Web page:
Wei gives “Carrie Mae Weems: Three Decades of Photography and Video” a B.
Steven Litt, reviewing the exhibition’s Cleveland presentation, finds it incredibly rich and bold, particularly given the Cleveland Museum of Art’s programming tendencies, as he writes in the Plain Dealer:
The exhibition is enormously refreshing for an institution that has never felt entirely comfortable dealing with art of the present or with difficult subjects that might rattle its audience. That it feels able to share the Weems exhibition with its public is an important sign of institutional growth.
More than that, however, the show is a deeply engaging encounter with an artist whose mission is to challenge the exclusion and marginalization of racial minorities from the world of high art — and from the core narratives of Western history.
Litt gives “Carrie Mae Weems: Three Decades of Photography and Video” an A+.
Robert Taylor, reviewing the exhibition during its stint at Stanford, is calmly praising in the San Jose Mercury News:
Sociologist, cultural anthropologist, folklorist—all these complex descriptions are distilled with incredible subtlety and keen perception in her work. She may be best known for her 1990 “Kitchen Table Series,” images nearly 4 feet square with a narrated story of a woman’s love, loss, motherhood and friendships. Weems is her own subject, and it’s still a powerful, poignant drama.
The juxtapositions and counterpoints in Weems’ work, and in the gallery installations, are remarkable. One wall is nearly filled with photographs of her family, a series begun in the 1970s to counteract reports that the black family was deteriorating. But then, just to the side is an image from her “Ain’t Jokin’ ” series: the stereotyped Aunt Jemima and Uncle Moses salt and pepper shakers on a kitchen counter.
Taylor gives “Carrie Mae Weems: Three Decades of Photography and Video” an A.
Kenneth Baker, covering the exhibition during its Stanford presentation, frames it in relation to the government shutdown of October 2013 in his review for the San Francisco Chronicle:
A few weeks ago, long after the show’s planning, extreme right-wing legislators forced a federal government shutdown under the nation’s first African American president. They even threatened to upend the global economy through a debt default in a bid to undo the Affordable Care Act, the president’s signature social program. Whether such political aggression might give cover to bigotry toward the executive, in a nation that believes it has outgrown racism, is just the sort of issue that Weems’ work tacitly investigates and protests.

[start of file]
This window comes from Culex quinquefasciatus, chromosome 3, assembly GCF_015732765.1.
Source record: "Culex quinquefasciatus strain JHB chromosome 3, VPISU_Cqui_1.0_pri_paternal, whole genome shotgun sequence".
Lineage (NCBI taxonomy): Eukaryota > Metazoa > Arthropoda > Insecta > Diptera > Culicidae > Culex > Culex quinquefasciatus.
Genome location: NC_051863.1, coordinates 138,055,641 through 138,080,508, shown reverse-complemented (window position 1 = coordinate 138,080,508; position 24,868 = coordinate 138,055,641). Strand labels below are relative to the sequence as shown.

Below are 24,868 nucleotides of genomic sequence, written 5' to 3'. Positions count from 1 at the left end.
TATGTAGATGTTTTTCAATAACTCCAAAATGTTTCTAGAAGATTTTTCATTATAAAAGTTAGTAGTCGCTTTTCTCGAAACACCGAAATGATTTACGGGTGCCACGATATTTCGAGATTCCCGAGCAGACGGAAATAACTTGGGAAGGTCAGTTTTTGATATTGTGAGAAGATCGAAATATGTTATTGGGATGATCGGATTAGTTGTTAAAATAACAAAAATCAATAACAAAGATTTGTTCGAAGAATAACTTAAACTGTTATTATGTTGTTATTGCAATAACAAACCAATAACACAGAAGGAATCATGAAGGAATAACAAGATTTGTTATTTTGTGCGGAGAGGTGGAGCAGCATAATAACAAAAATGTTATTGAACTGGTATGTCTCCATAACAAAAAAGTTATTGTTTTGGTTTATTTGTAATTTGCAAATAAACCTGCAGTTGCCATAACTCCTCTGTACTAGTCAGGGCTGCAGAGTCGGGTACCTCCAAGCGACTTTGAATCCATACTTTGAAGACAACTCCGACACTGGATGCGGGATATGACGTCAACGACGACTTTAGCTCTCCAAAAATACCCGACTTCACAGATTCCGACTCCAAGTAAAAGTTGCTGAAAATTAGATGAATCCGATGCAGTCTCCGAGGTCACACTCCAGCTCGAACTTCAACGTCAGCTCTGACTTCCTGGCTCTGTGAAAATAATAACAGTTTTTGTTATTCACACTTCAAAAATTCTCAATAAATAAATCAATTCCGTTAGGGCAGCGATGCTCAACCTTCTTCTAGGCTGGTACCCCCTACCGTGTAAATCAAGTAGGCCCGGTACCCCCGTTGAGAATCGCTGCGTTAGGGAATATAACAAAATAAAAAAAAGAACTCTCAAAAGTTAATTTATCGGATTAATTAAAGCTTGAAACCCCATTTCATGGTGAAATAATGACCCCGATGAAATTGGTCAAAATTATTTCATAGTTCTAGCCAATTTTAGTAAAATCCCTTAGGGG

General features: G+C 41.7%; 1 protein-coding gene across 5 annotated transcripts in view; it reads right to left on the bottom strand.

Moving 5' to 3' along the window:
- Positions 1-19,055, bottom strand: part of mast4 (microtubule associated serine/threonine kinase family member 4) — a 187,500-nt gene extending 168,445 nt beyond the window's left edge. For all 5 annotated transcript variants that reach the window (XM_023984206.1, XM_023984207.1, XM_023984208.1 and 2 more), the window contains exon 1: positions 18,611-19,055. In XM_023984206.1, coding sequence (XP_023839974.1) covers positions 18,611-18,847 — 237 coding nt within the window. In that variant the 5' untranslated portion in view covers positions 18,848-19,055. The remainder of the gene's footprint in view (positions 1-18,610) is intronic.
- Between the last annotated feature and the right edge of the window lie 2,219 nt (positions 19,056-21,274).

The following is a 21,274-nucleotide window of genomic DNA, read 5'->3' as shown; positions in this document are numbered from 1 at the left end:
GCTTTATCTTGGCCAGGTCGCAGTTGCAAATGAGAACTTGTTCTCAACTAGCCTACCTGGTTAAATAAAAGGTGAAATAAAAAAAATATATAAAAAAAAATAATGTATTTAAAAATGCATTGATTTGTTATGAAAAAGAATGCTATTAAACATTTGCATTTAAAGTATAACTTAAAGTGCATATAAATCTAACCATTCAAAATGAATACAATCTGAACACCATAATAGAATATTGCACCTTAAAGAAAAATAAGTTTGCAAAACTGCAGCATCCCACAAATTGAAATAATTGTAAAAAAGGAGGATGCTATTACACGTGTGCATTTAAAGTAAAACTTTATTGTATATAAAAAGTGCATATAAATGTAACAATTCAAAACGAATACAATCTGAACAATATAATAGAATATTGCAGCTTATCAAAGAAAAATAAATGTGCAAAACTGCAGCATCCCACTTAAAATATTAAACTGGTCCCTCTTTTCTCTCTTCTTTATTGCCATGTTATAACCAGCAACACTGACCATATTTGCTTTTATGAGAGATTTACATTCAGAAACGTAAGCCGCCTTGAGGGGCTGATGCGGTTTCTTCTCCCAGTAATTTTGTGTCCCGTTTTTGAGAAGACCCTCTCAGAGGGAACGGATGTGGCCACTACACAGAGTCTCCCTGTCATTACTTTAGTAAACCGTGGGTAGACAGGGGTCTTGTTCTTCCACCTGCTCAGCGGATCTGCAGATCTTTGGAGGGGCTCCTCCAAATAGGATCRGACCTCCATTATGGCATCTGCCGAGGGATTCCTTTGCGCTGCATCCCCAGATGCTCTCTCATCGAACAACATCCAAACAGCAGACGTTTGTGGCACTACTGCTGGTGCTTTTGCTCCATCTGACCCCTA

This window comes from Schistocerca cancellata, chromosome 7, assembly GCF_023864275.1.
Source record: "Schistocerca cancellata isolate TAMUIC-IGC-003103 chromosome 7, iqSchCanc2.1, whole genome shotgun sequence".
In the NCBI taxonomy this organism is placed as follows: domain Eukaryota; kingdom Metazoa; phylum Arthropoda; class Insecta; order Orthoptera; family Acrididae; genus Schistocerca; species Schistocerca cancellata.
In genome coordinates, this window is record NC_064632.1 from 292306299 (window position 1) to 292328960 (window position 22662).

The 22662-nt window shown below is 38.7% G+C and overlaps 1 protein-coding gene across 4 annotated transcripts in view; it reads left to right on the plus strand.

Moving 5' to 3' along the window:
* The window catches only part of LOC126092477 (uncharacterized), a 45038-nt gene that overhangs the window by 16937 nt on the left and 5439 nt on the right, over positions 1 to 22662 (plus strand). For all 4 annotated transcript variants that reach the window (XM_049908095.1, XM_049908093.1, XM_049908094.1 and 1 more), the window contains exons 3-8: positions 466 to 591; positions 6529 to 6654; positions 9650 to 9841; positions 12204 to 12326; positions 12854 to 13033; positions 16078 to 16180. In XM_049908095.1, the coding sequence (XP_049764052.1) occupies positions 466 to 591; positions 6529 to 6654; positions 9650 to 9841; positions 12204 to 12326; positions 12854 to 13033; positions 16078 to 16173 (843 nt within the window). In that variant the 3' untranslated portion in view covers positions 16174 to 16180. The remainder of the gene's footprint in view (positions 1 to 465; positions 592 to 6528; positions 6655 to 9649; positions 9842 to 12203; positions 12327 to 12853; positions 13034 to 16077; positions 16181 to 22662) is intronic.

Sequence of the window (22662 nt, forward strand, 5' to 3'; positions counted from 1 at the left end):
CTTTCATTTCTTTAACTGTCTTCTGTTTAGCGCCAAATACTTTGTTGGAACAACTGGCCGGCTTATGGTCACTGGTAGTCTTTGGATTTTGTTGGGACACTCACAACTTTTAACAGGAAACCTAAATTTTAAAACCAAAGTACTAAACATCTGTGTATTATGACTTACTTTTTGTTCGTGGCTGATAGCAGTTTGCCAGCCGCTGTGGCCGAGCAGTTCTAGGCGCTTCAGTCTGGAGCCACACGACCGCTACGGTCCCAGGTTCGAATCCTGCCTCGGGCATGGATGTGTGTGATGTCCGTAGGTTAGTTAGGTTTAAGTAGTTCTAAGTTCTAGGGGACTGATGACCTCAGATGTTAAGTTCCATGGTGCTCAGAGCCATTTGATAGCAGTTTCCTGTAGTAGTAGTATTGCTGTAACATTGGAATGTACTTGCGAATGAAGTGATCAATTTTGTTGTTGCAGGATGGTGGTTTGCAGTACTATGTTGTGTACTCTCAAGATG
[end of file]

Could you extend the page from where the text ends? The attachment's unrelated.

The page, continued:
With photographs and the mingling of pictures and text that conceptual art licensed around the turn of the 1970s, Weems, who last month received a mid-six-figure “genius grant” from the MacArthur Foundation—a prestigious award almost comparable to the Nobel Prize—probes various dimensions of racial awareness. Rather than challenge the concept of race, she exposes various uses of it as a pretext that people use to justify belittling and abuse of one another or of themselves.
Baker gives “Carrie Mae Weems: Three Decades of Photography and Video” a B+.
The Critical Reduction Super Grade for “Carrie Mae Weems: Three Decades of Photography and Video,” which continues at the Guggenheim in New York through May 14, is a B+.
A Note on Methodology: To arrive at the final Critical Reduction Super Grade, the grade for each critic is converted to a number from 1 to 5; an A is worth 5, a B is worth 4, a C is worth 3, a D is worth 2, and an F is worth 1, with pluses and minuses counting as .5 more or .5 less. Those numbers are summed and divided by the number of reviews being considered (in this case, seven). The resulting total is rounded up or down to the closest whole or half number (in this case, 4.5) and assigned the corresponding letter grade.